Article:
Abstract 19778: Reframing Clinical Neurorehabilitation in Individuals After Stroke Using a Big-Data Approach
Background and Objective: Advances in connected health delivery systems to provide communication rehabilitation have provided a unique opportunity to maximize intervention effectiveness while collecting large sets of data to facilitate clinical decision making. Such data can be vastly insightful to neurorehabilitation in general where the evidence for gains in chronic stroke patients is weak.
Methods: Over a span of 18 months (2013-2014), data was anonymously aggregated and analyzed from over 2,500 patients with post-stroke aphasia. Data was collected using a mobile therapy platform, Constant Therapy. The program was used by patients in the clinic with clinicians, at home as homework, and independently if they were not currently receiving therapy. This program was administered in a uniform way across patients but also individualized for each patient and dynamically adapted to each patient’s progress. Patients who completed between 3 and 1000 treatment sessions of at least 15 items or more were analyzed in a case-mix adjusted way controlling for intensity of practice and initial severity to determine which tasks demonstrated statistically significant improvement.
Results: Our analyses take into account the number of patients who completed a specific task and show a significant change (p-values at least <.05) for either accuracy or latency. Thus, patients (ranging from 10 to over 450 individuals across the 60 different evidence-based tasks in Constant Therapy) were binned in terms of their initial severity on the tasks. For example, patients who initially performed at 70% accuracy or below showed 18% gain in auditory processing, 21% gain in naming, 17% gain in reading, 19% gain in writing, 20% gain in sentence planning, 24% gain in verbal production, 25% gain in attention, 26% gain in visuo-spatial processing, 11% gain in memory and 23% gain in problem solving. The magnitude of improvement on these domains increased with lower initial severity scores.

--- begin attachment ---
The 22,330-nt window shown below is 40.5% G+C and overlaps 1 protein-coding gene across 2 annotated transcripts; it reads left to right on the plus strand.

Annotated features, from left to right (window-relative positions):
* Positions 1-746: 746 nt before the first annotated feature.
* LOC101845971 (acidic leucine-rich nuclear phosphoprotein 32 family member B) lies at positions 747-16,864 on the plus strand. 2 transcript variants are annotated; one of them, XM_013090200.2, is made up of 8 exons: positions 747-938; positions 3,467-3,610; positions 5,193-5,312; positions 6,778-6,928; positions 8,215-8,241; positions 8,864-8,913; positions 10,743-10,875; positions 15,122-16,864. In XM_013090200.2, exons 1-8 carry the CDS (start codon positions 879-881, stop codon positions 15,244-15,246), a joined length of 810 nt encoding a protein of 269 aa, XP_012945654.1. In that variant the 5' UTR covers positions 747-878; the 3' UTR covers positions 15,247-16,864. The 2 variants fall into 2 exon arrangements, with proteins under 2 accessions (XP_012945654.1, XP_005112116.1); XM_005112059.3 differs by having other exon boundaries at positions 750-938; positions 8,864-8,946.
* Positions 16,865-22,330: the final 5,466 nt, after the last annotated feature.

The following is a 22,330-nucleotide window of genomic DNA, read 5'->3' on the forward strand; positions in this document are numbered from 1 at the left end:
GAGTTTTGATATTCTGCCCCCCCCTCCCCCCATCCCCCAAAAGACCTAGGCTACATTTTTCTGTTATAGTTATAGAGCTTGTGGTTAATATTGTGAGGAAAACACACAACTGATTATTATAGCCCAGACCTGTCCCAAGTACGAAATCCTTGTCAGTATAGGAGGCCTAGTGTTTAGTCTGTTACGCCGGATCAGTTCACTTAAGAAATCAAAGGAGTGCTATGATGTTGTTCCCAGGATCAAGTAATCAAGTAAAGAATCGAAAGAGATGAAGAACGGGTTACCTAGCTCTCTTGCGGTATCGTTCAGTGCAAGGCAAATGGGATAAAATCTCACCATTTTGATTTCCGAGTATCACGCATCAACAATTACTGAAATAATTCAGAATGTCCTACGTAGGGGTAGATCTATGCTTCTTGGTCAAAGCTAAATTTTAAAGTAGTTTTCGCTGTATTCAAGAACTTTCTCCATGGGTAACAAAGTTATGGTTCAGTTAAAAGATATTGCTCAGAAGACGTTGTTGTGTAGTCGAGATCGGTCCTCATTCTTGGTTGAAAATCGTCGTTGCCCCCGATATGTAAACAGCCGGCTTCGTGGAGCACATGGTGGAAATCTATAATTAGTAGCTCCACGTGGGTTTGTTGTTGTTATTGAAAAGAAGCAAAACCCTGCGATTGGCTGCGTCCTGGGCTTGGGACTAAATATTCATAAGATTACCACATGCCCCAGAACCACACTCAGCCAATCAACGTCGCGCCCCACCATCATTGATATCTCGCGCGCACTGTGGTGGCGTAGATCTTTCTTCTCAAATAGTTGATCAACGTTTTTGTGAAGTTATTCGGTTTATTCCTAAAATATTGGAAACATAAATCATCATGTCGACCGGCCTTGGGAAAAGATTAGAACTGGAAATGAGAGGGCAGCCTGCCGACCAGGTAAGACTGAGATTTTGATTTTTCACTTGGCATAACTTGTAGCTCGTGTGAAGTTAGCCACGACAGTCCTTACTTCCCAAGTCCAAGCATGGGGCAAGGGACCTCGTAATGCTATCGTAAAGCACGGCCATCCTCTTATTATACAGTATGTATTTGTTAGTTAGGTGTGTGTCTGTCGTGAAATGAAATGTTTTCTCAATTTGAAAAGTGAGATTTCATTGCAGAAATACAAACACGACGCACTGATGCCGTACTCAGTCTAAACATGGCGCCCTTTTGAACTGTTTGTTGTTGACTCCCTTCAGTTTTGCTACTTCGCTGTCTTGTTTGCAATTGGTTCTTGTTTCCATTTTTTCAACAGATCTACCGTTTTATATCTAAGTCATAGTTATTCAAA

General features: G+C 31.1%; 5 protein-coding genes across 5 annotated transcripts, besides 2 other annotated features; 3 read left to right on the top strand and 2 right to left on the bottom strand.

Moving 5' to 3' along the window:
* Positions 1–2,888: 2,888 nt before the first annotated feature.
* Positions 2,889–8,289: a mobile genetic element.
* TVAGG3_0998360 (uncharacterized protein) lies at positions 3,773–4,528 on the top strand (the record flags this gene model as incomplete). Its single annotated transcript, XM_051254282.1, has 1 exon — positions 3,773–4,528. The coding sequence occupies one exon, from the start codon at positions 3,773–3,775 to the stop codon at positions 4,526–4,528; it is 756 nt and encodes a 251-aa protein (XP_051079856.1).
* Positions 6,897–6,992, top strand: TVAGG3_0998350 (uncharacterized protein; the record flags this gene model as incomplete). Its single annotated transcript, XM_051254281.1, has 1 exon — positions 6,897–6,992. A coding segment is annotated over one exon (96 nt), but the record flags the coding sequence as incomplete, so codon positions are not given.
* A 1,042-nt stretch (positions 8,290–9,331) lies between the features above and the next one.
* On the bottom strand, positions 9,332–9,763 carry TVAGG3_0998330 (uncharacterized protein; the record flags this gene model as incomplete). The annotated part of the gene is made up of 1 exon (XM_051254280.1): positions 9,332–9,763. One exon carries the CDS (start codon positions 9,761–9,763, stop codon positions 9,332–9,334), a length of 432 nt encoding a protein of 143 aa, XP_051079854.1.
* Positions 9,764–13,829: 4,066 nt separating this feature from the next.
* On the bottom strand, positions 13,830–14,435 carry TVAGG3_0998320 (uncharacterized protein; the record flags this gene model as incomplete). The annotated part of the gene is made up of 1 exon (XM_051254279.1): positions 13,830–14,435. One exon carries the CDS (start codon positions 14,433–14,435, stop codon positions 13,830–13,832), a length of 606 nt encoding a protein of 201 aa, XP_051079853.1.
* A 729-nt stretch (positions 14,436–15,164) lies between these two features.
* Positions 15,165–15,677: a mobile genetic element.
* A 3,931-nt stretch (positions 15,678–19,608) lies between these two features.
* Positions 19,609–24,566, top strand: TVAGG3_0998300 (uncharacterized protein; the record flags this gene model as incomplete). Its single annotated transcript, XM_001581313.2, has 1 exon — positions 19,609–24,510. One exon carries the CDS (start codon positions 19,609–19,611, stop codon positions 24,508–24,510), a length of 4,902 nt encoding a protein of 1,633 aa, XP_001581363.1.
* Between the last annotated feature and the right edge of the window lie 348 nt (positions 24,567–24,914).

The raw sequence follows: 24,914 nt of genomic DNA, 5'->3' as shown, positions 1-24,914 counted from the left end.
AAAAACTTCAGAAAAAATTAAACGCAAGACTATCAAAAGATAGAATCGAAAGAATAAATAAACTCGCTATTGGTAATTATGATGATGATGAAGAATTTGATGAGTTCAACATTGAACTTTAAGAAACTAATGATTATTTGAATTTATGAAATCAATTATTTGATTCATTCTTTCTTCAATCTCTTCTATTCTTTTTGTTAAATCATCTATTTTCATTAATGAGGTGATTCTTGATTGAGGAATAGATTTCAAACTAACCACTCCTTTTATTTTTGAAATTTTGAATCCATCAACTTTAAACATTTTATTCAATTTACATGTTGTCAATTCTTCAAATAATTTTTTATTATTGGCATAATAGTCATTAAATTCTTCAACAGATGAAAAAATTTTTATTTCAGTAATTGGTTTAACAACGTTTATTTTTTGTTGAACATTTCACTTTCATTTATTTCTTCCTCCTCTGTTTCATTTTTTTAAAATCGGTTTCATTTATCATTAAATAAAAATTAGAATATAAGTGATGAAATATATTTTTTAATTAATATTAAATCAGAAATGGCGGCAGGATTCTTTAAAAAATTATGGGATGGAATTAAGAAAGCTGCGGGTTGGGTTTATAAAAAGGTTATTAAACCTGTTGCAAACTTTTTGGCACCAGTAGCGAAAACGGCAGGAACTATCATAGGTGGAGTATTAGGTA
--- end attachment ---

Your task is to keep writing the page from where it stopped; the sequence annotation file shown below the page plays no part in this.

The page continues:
Conclusion: These results show that all patients, including the most severe, can make progress in their rehabilitation. Analysis of large data sets can be used to inform neurorehabilitation by highlighting therapies that are effective by taking into account etiology and individual performance variability.
- Healthcare delivery systems
- Precision medicine
- Mobile technology
- Rehabilitation post stroke
Author Disclosures: S. Kiran: Research Grant; Significant; NIH/NIDCD. Ownership Interest; Significant; Co-Founder, Constant Therapy. Consultant/Advisory Board; Significant; Constant Therapy Scientific Advisor. M. Advani: Employment; Significant; Constant Therapy. Ownership Interest; Significant; Constant Therapy. J. Godlove: Employment; Significant; Constant Therapy. V. Anantha: Employment; Significant; Constant Therapy. Ownership Interest; Significant; Constant Therapy.
- © 2016 by American Heart Association, Inc.